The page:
Wesleyan University Press, Wesleyan Poetry Series, 2009
112 pages, 6 x 9"
$15.95 Paperback, 978-0-8195-7276-9
$25.00 Hardcover, 978-0-8195-6916-5
$12.99 Ebook, 978-0-8195-6993-6
From the publisher: This groundbreaking, transgenre work—part detective story, part literary memoir, part imagined past—is intensely autobiographical and confessional. Proceeding sentence by sentence, city by city, and backwards in time, poet and essayist Kazim Ali details the struggle of coming of age between cultures, overcoming personal and family strictures to talk about private affairs and secrets long held. The text is comprised of sentences that alternate in time, ranging from discursive essay to memoir to prose poetry. Art, history, politics, geography, love, sexuality, writing, and religion, and the role silence plays in each, are its interwoven themes. Bright Felon is literally “autobiography” because the text itself becomes a form of writing the life, revealing secrets, and then, amid the shards and fragments of experience, dealing with the aftermath of such revelations. Bright Felon offers a new and active form of autobiography alongside such texts as Theresa Hak Kyung Cha’s Dictee, Lyn Hejinian’sMy Life, and Etel Adnan’s In the Heart of the Heart of Another Country. A reader’s companion is available at http://brightfelonreader.site.wesleyan.edu/
“The pleasure of reading Bright Felon derives in large part from its invitation to us to give ourselves over to the music of language.”
—Lee Sharkey, Beloit Poetry Journal
“The speed and energy of this language, and its confident movement, are undeniable and compelling….There is a lovely plenitude in the embroidery woven out of these journeys, inner and outer…the rich and nuanced tracings of contemporary experience Ali offers here are reward enough.”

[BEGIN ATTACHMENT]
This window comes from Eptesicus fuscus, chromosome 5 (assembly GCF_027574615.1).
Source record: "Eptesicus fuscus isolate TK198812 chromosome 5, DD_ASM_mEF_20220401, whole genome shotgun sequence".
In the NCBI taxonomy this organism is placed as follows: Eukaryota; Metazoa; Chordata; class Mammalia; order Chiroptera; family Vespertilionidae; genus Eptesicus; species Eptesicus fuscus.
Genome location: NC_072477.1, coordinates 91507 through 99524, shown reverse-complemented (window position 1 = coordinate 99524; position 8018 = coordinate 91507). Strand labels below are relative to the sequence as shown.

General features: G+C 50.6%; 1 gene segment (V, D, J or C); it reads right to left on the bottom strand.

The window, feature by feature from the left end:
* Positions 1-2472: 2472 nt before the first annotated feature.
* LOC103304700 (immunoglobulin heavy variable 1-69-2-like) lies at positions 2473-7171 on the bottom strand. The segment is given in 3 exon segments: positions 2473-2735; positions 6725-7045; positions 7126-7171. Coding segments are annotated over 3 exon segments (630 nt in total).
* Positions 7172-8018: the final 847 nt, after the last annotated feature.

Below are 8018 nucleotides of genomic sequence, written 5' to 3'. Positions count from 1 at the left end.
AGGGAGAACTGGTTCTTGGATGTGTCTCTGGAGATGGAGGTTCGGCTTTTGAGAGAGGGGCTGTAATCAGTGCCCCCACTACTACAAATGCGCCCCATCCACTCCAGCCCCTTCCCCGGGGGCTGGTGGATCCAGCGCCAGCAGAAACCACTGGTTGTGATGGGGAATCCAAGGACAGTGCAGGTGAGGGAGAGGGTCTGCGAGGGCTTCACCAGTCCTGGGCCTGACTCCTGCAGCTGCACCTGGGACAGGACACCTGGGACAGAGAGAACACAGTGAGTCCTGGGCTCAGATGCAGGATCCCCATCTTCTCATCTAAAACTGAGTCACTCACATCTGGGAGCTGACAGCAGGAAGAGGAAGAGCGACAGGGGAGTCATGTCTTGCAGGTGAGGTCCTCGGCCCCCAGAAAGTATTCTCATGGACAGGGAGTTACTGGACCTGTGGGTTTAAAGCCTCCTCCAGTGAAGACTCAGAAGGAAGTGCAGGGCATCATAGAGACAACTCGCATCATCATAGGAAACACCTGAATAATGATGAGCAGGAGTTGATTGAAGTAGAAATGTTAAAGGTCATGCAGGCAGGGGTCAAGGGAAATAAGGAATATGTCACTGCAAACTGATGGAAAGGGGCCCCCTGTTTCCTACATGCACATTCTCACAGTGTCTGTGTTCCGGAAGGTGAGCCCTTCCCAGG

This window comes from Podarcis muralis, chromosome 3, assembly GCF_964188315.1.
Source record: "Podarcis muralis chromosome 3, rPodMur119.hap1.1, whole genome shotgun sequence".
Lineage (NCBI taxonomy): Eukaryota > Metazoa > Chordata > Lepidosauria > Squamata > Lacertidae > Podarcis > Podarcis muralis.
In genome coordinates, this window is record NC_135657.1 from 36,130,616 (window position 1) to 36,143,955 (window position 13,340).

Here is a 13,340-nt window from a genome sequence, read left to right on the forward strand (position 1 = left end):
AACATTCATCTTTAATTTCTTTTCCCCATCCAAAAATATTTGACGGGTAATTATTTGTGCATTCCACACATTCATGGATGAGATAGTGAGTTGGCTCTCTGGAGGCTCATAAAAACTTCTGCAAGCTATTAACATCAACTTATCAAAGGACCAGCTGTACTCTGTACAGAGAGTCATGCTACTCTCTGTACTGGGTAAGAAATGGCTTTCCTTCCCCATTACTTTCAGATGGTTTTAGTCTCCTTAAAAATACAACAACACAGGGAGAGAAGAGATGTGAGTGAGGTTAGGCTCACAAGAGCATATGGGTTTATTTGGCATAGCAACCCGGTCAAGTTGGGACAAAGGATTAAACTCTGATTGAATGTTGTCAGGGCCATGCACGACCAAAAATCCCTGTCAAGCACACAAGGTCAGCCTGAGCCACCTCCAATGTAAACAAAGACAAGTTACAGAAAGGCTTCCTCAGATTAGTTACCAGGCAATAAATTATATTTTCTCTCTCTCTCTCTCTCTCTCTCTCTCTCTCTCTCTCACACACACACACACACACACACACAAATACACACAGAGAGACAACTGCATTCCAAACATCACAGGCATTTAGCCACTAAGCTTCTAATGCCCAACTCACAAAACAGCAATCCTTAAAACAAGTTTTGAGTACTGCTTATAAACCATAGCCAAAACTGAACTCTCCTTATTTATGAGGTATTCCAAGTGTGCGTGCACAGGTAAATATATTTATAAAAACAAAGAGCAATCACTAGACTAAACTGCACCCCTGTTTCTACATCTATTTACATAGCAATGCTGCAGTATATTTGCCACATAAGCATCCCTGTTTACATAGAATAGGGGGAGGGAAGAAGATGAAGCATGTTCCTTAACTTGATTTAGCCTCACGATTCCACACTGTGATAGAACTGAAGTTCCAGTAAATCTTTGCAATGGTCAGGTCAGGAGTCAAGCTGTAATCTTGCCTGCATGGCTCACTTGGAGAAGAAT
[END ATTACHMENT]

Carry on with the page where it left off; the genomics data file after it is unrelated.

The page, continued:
—Jeff Gundy, The Georgia Review
“Bright Felon is a troubling work of unrelieved sadness and relentless self-examination and yet, for all that, it is also a monument to a yearning for oblivion, a desire so unimpeachable at its center it reminds us that there are no happy endings—only intervals of relief.”
—Tyrone Williams, The Volta
“Bright Felon will steal your heart and outrage your poetics. Part memoir, part trip book, part literary discourse, there is in it an urgent sense of a life lived in words. The tale is one of both innocence and experience. Rigorous, romantic, experimental, true, and yet mysterious, it is a book for the ages.”
—Laura Moriarty, author of A Semblance: Selected and New Poems, 1975–2007
“Kazim Ali writes in Bright Felon a prose shaped by the various cities he has lived and loved in. This is a book that is so much more than memoir or autobiography. It is embodied and questioning and it carries through its politics a grace and generosity.
—Juliana Spahr, author of Fuck You, Aloha, I Love You